Full Support; Facilities repairs, expanded kindergarten OK’d
MILFORD – Voters at the School Deliberative Session on Saturday, Feb. 11, easily pushed back an attempt to reduce a $3 million bond for school building repairs and improvements.
Last March, a similar bond lost at the polls, failing by 20 votes to get the required 60 percent majority. But this year, the nine-member Advisory Budget Committee supports it unanimously.
“I opposed it last year,” said committee Chairman Rick Wood, who said all of the items on this year’s list need to be done.
The bond would pay for work at the high school and middle school and a partial roof replacement at Heron Pond Elementary. The highest priority item is $525,000 for new heat piping at the high school.
“Basically, the building is wearing out,” School Board Chairman Paul Dargie said of the high school, which was built in 1964.
Budget Committee member Bob Thompson said students sometimes have to wear winter coats in cold classrooms, and that the high school’s 50-year-old bleachers are “scary.”
“Our buildings are in dire need of repair,” he said. “We need $18 million of repairs. … Just walk around this building” and look at the condition.
The amendment to cut the building bond down to $2 million failed by an overwhelming show of cards.
Three out of five items on the high school building’s priorities list had been named by the accrediation body, the New England Association of Schools and Colleges (NEASC).
After state Rep. Barbara Biggie questioned NEASC’s authority, Principal Brad Craven explained 95 percent of all schools put themselves through this voluntary evaluation process every 10 years, and that colleges and universities pay attention to it when looking at applicants.
Resident Steve Takacs wanted to know why part of the roof on Heron Pond Elementary – “an almost new building,” he said – needs a $170,000 replacement. Dargie said the building is actually 17 years old, and that the roof warranty was for 10 years. The School District’s facilities director, William Cooper, said the replacement should last 20-25 years.
Voters also passed an amendment to revise the wording of the kindergarten article – $306,000 for a pilot program to expand the program to full day. The new language will say the program will have no cost to taxpayers.
Several people spoke in favor of the expanded program. There was a lot of talk about the curriculum, which was designed so that those going full day will have expanded enrichment but not expanded academics, for the sake of equity, school officials said.
Jacques Memorial School Principal Nancy Maguire said “tons of math and reading” will be incorporated into dramatic play that will be part of the expanded program.
The Budget Committee had voted 7-1-1 in favor of it. George Hoyt, a high school student who is a Budget Committee member, called full-day kindergarten “just basically day care.”
School officials referred to research studies on the academic and social benefits of expanded kindergarten programs that can be found on the Milford School District website.
Answering an emailed question after the meeting about Gov. Chris Sununu’s proposal to fund kindergarten expansion, Dargie said if there is state money for full-day kindergarten, the next School Board could decide to reduce the tuition, now set at $510 a month.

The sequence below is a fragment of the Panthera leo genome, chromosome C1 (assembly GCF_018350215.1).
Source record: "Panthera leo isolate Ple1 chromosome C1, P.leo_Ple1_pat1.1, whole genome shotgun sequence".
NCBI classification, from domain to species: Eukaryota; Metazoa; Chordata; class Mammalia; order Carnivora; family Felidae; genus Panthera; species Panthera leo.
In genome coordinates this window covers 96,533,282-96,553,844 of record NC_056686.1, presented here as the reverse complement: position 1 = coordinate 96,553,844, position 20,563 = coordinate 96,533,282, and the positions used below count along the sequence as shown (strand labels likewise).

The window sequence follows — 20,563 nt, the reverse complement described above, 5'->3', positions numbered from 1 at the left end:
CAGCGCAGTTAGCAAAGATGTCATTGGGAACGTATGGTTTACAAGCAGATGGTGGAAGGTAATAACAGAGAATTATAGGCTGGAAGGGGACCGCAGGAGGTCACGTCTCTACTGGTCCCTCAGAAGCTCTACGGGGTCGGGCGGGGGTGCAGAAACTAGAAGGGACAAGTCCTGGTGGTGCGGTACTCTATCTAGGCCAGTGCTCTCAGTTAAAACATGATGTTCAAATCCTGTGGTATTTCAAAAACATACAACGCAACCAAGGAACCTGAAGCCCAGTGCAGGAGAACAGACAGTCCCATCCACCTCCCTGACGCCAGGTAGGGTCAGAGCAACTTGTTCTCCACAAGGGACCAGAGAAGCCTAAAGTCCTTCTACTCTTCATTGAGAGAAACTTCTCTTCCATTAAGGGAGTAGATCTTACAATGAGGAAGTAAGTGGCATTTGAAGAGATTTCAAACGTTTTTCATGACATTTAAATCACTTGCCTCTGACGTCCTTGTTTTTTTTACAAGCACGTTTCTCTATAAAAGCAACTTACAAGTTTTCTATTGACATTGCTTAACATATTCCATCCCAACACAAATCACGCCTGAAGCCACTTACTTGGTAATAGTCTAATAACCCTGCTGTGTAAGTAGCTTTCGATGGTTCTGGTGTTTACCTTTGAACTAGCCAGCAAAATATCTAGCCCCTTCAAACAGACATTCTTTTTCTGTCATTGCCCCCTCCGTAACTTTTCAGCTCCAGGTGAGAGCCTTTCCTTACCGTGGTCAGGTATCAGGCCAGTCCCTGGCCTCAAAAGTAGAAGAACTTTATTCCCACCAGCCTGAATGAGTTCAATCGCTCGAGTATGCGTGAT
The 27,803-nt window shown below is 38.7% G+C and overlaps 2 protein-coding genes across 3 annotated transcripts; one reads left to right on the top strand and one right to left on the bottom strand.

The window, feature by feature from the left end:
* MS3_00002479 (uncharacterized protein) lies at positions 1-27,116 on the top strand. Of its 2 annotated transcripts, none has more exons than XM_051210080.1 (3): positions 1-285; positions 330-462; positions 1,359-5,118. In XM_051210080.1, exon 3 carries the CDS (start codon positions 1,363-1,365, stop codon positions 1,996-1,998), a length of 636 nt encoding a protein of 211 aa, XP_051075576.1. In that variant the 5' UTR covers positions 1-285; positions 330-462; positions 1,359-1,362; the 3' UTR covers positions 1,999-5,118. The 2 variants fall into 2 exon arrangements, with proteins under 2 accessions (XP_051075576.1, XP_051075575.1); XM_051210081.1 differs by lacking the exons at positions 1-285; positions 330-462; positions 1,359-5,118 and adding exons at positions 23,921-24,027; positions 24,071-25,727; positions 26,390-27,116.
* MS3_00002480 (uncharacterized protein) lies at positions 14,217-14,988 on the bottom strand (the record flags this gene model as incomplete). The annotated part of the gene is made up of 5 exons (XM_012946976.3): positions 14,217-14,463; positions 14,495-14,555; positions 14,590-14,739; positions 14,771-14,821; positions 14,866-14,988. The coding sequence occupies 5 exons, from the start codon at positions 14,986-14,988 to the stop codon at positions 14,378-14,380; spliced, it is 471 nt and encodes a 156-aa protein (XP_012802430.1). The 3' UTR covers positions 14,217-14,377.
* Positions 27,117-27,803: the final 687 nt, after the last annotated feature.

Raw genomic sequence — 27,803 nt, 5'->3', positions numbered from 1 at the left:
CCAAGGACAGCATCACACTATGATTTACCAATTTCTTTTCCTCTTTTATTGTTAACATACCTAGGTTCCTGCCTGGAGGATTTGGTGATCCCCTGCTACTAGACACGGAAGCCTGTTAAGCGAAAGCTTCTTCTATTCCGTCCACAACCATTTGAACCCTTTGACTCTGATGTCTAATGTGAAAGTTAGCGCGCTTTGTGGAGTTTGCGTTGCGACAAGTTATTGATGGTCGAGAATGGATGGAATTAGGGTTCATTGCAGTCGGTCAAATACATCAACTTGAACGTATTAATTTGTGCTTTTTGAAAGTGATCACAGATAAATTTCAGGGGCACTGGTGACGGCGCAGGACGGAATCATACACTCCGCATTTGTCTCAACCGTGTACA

The district’s $40.6 million operating budget is a $1.2 million increase, with much of that coming from salaries, benefits and out-of-district tuition for special needs students.
Wood called it a “reasonable budget … the best we can do today.”
State Rep. Joelle Martin said part of the problem is that school districts are losing out on revenue because the state has cut back severely on the amount of retirement costs it covers.
“People need to talk” to their representatives about why none of the state’s substantial surplus is going back to the towns, Thompson said.
State Sen. Gary Daniels, a Milford selectman, proposed an amendment to cut about $635,000 from the budget, saying school costs are climbing much faster than wages and Social Security benefits. The amendment failed.
Voters also rejected an amendment to zero-out a $200,000 contingency fund to come from the undesignated year-end fund balance, which essentially is a surplus. Daniels said that when he was on the School Board, it always chose to give the surplus back to taxpayers. Takacs called it a “slush fund.”
But Wood, of the Budget Committee, said the warrant article wouldn’t give the board more authority to spend the money, only to expand the time period to spend it and allow the district to “chip away at” the long list of building maintenance items that aren’t covered by the capital improvements bond.
There are cost items for two collective bargaining agreements on the warrant. One is for custodians, with a first-year cost of $6,705, and the other is for support staff. Because of changes in health insurance and buyouts, the costs actually go down by more than $2,000 next year; but in 2018-19, the contract would add $61,000 to the budget.
If the operating budget and all warrant articles pass, the school tax rate will go up by $1.02 per thousand dollars of assessed value, a 4.96 percent increase.
A few women in the audience spoke up to say they can’t afford their property taxes, and one said Daniels had come to her house to encourage her to come to the meeting, the first she had ever attended.
“What do you tell people in their 60s and 70s?” she said.
There were about 80 people at the meeting, which lasted nearly four hours. It had been scheduled for the evening of Feb. 9 and postponed because of snow.
Kathy Cleveland can be reached at 673-3100 or firstname.lastname@example.org.